KAPLA blocks: Europe's best kept secret!

Teachers have probably been praising the wonders of Kapla for some time but I only became acquainted with these perfect little planks when we moved to France. At first I was a little shocked by the price: £40 for some wood! But let me tell you, Kapla is not just a few bits of wood.

Here in France, it's LOVED by kids. There are KAPLA clubs at schools, KAPLA parties and there's even a KAPLA Centre in Paris where children can fine-tune their skills on Saturdays and school holidays.

The pieces are surprisingly stable.

The pieces are surprisingly stable.

Kapla was invented by a Dutchman in the 1980s. Apparently each piece is identical and has a unique ratio that enables children to buid things without the need for any fixings. What's seemingly magical about them is how stable they are. The wood comes from renewable pine forests in the South-west of France so they also feel nice in your hands (not cheap and nasty).

KAPLA encourages logical thinking, stimulates creativity and helps to develop concentration, patience and perseverance.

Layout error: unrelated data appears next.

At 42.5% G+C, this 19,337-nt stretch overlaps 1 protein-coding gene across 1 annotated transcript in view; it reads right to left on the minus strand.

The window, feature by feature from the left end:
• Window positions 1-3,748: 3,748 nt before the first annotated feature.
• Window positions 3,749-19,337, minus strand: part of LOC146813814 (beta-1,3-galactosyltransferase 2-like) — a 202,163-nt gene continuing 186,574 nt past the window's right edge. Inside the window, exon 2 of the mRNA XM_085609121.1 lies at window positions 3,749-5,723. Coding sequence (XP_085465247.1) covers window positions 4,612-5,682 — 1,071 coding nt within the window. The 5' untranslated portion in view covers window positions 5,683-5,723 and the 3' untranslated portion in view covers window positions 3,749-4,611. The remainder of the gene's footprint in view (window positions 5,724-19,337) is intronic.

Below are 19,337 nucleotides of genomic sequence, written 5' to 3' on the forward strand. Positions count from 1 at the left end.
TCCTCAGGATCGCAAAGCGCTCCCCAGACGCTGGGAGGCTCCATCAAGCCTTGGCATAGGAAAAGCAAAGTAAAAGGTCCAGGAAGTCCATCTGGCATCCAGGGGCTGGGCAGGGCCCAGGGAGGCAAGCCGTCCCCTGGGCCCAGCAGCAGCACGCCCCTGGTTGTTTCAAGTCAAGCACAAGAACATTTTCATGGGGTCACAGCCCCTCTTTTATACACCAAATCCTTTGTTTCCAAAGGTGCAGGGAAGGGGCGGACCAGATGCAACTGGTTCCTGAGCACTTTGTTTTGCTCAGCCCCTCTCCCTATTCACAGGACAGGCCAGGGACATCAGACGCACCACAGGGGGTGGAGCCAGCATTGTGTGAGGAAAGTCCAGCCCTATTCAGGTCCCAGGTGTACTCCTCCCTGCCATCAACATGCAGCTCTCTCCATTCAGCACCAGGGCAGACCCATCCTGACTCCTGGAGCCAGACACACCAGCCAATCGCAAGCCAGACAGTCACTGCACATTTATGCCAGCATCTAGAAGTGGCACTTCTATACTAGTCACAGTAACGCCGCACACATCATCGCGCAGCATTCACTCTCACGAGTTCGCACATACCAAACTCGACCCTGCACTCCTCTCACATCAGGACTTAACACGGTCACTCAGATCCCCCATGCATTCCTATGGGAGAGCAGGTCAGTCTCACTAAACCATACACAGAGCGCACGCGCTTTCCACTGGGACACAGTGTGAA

— kaplaplanks.co.uk

Let me warn you, Kapla ends up all over the house and in the strangest of places!

Before Christmas, while my back was turned, my kids decided to decorate the tree - turning the Kapla blocks into "candy canes".  But Kapla is easier to tidy up than say, Lego, because the pieces are bigger so it only takes a few minutes to throw them all back into the carry box (that's included). There's also a satisfying clinking noise when the wood is piled back in (and the kids can make a game of it which makes tidy time easy for me!). 

My 3 year old daughter making "candy canes" with Kapla while my back was turned.

My 3 year old daughter making "candy canes" with Kapla while my back was turned.

We gave our son the 200 piece box for his 4th birthday. He's been using it for over a year and he hasn't asked for more pieces yet. I suspect when he's old enough to join the KAPLA club at school he'll want more planks so he can build bigger structures. For now, he's content using them for anything and everything (propping up his Brio tracks to make bridges, making marble runs or a sweet shop to display his Halloween treats).

I think children could start using Kapla from as young as 3. They will have fun using their imaginations, even though the ability to build amazing structures will come later.

This is the set we bought.


Kapla is what I would call the "Grand-parent pleaser". It's a good gift to suggest if they are stuck for ideas. It's timeless, simple and engaging. 

I give it our Five Little Stars.

Alison x


The Amazon links above are FLS affiliate ones, for your shopping convenience. 

Kate & Alison5 Comments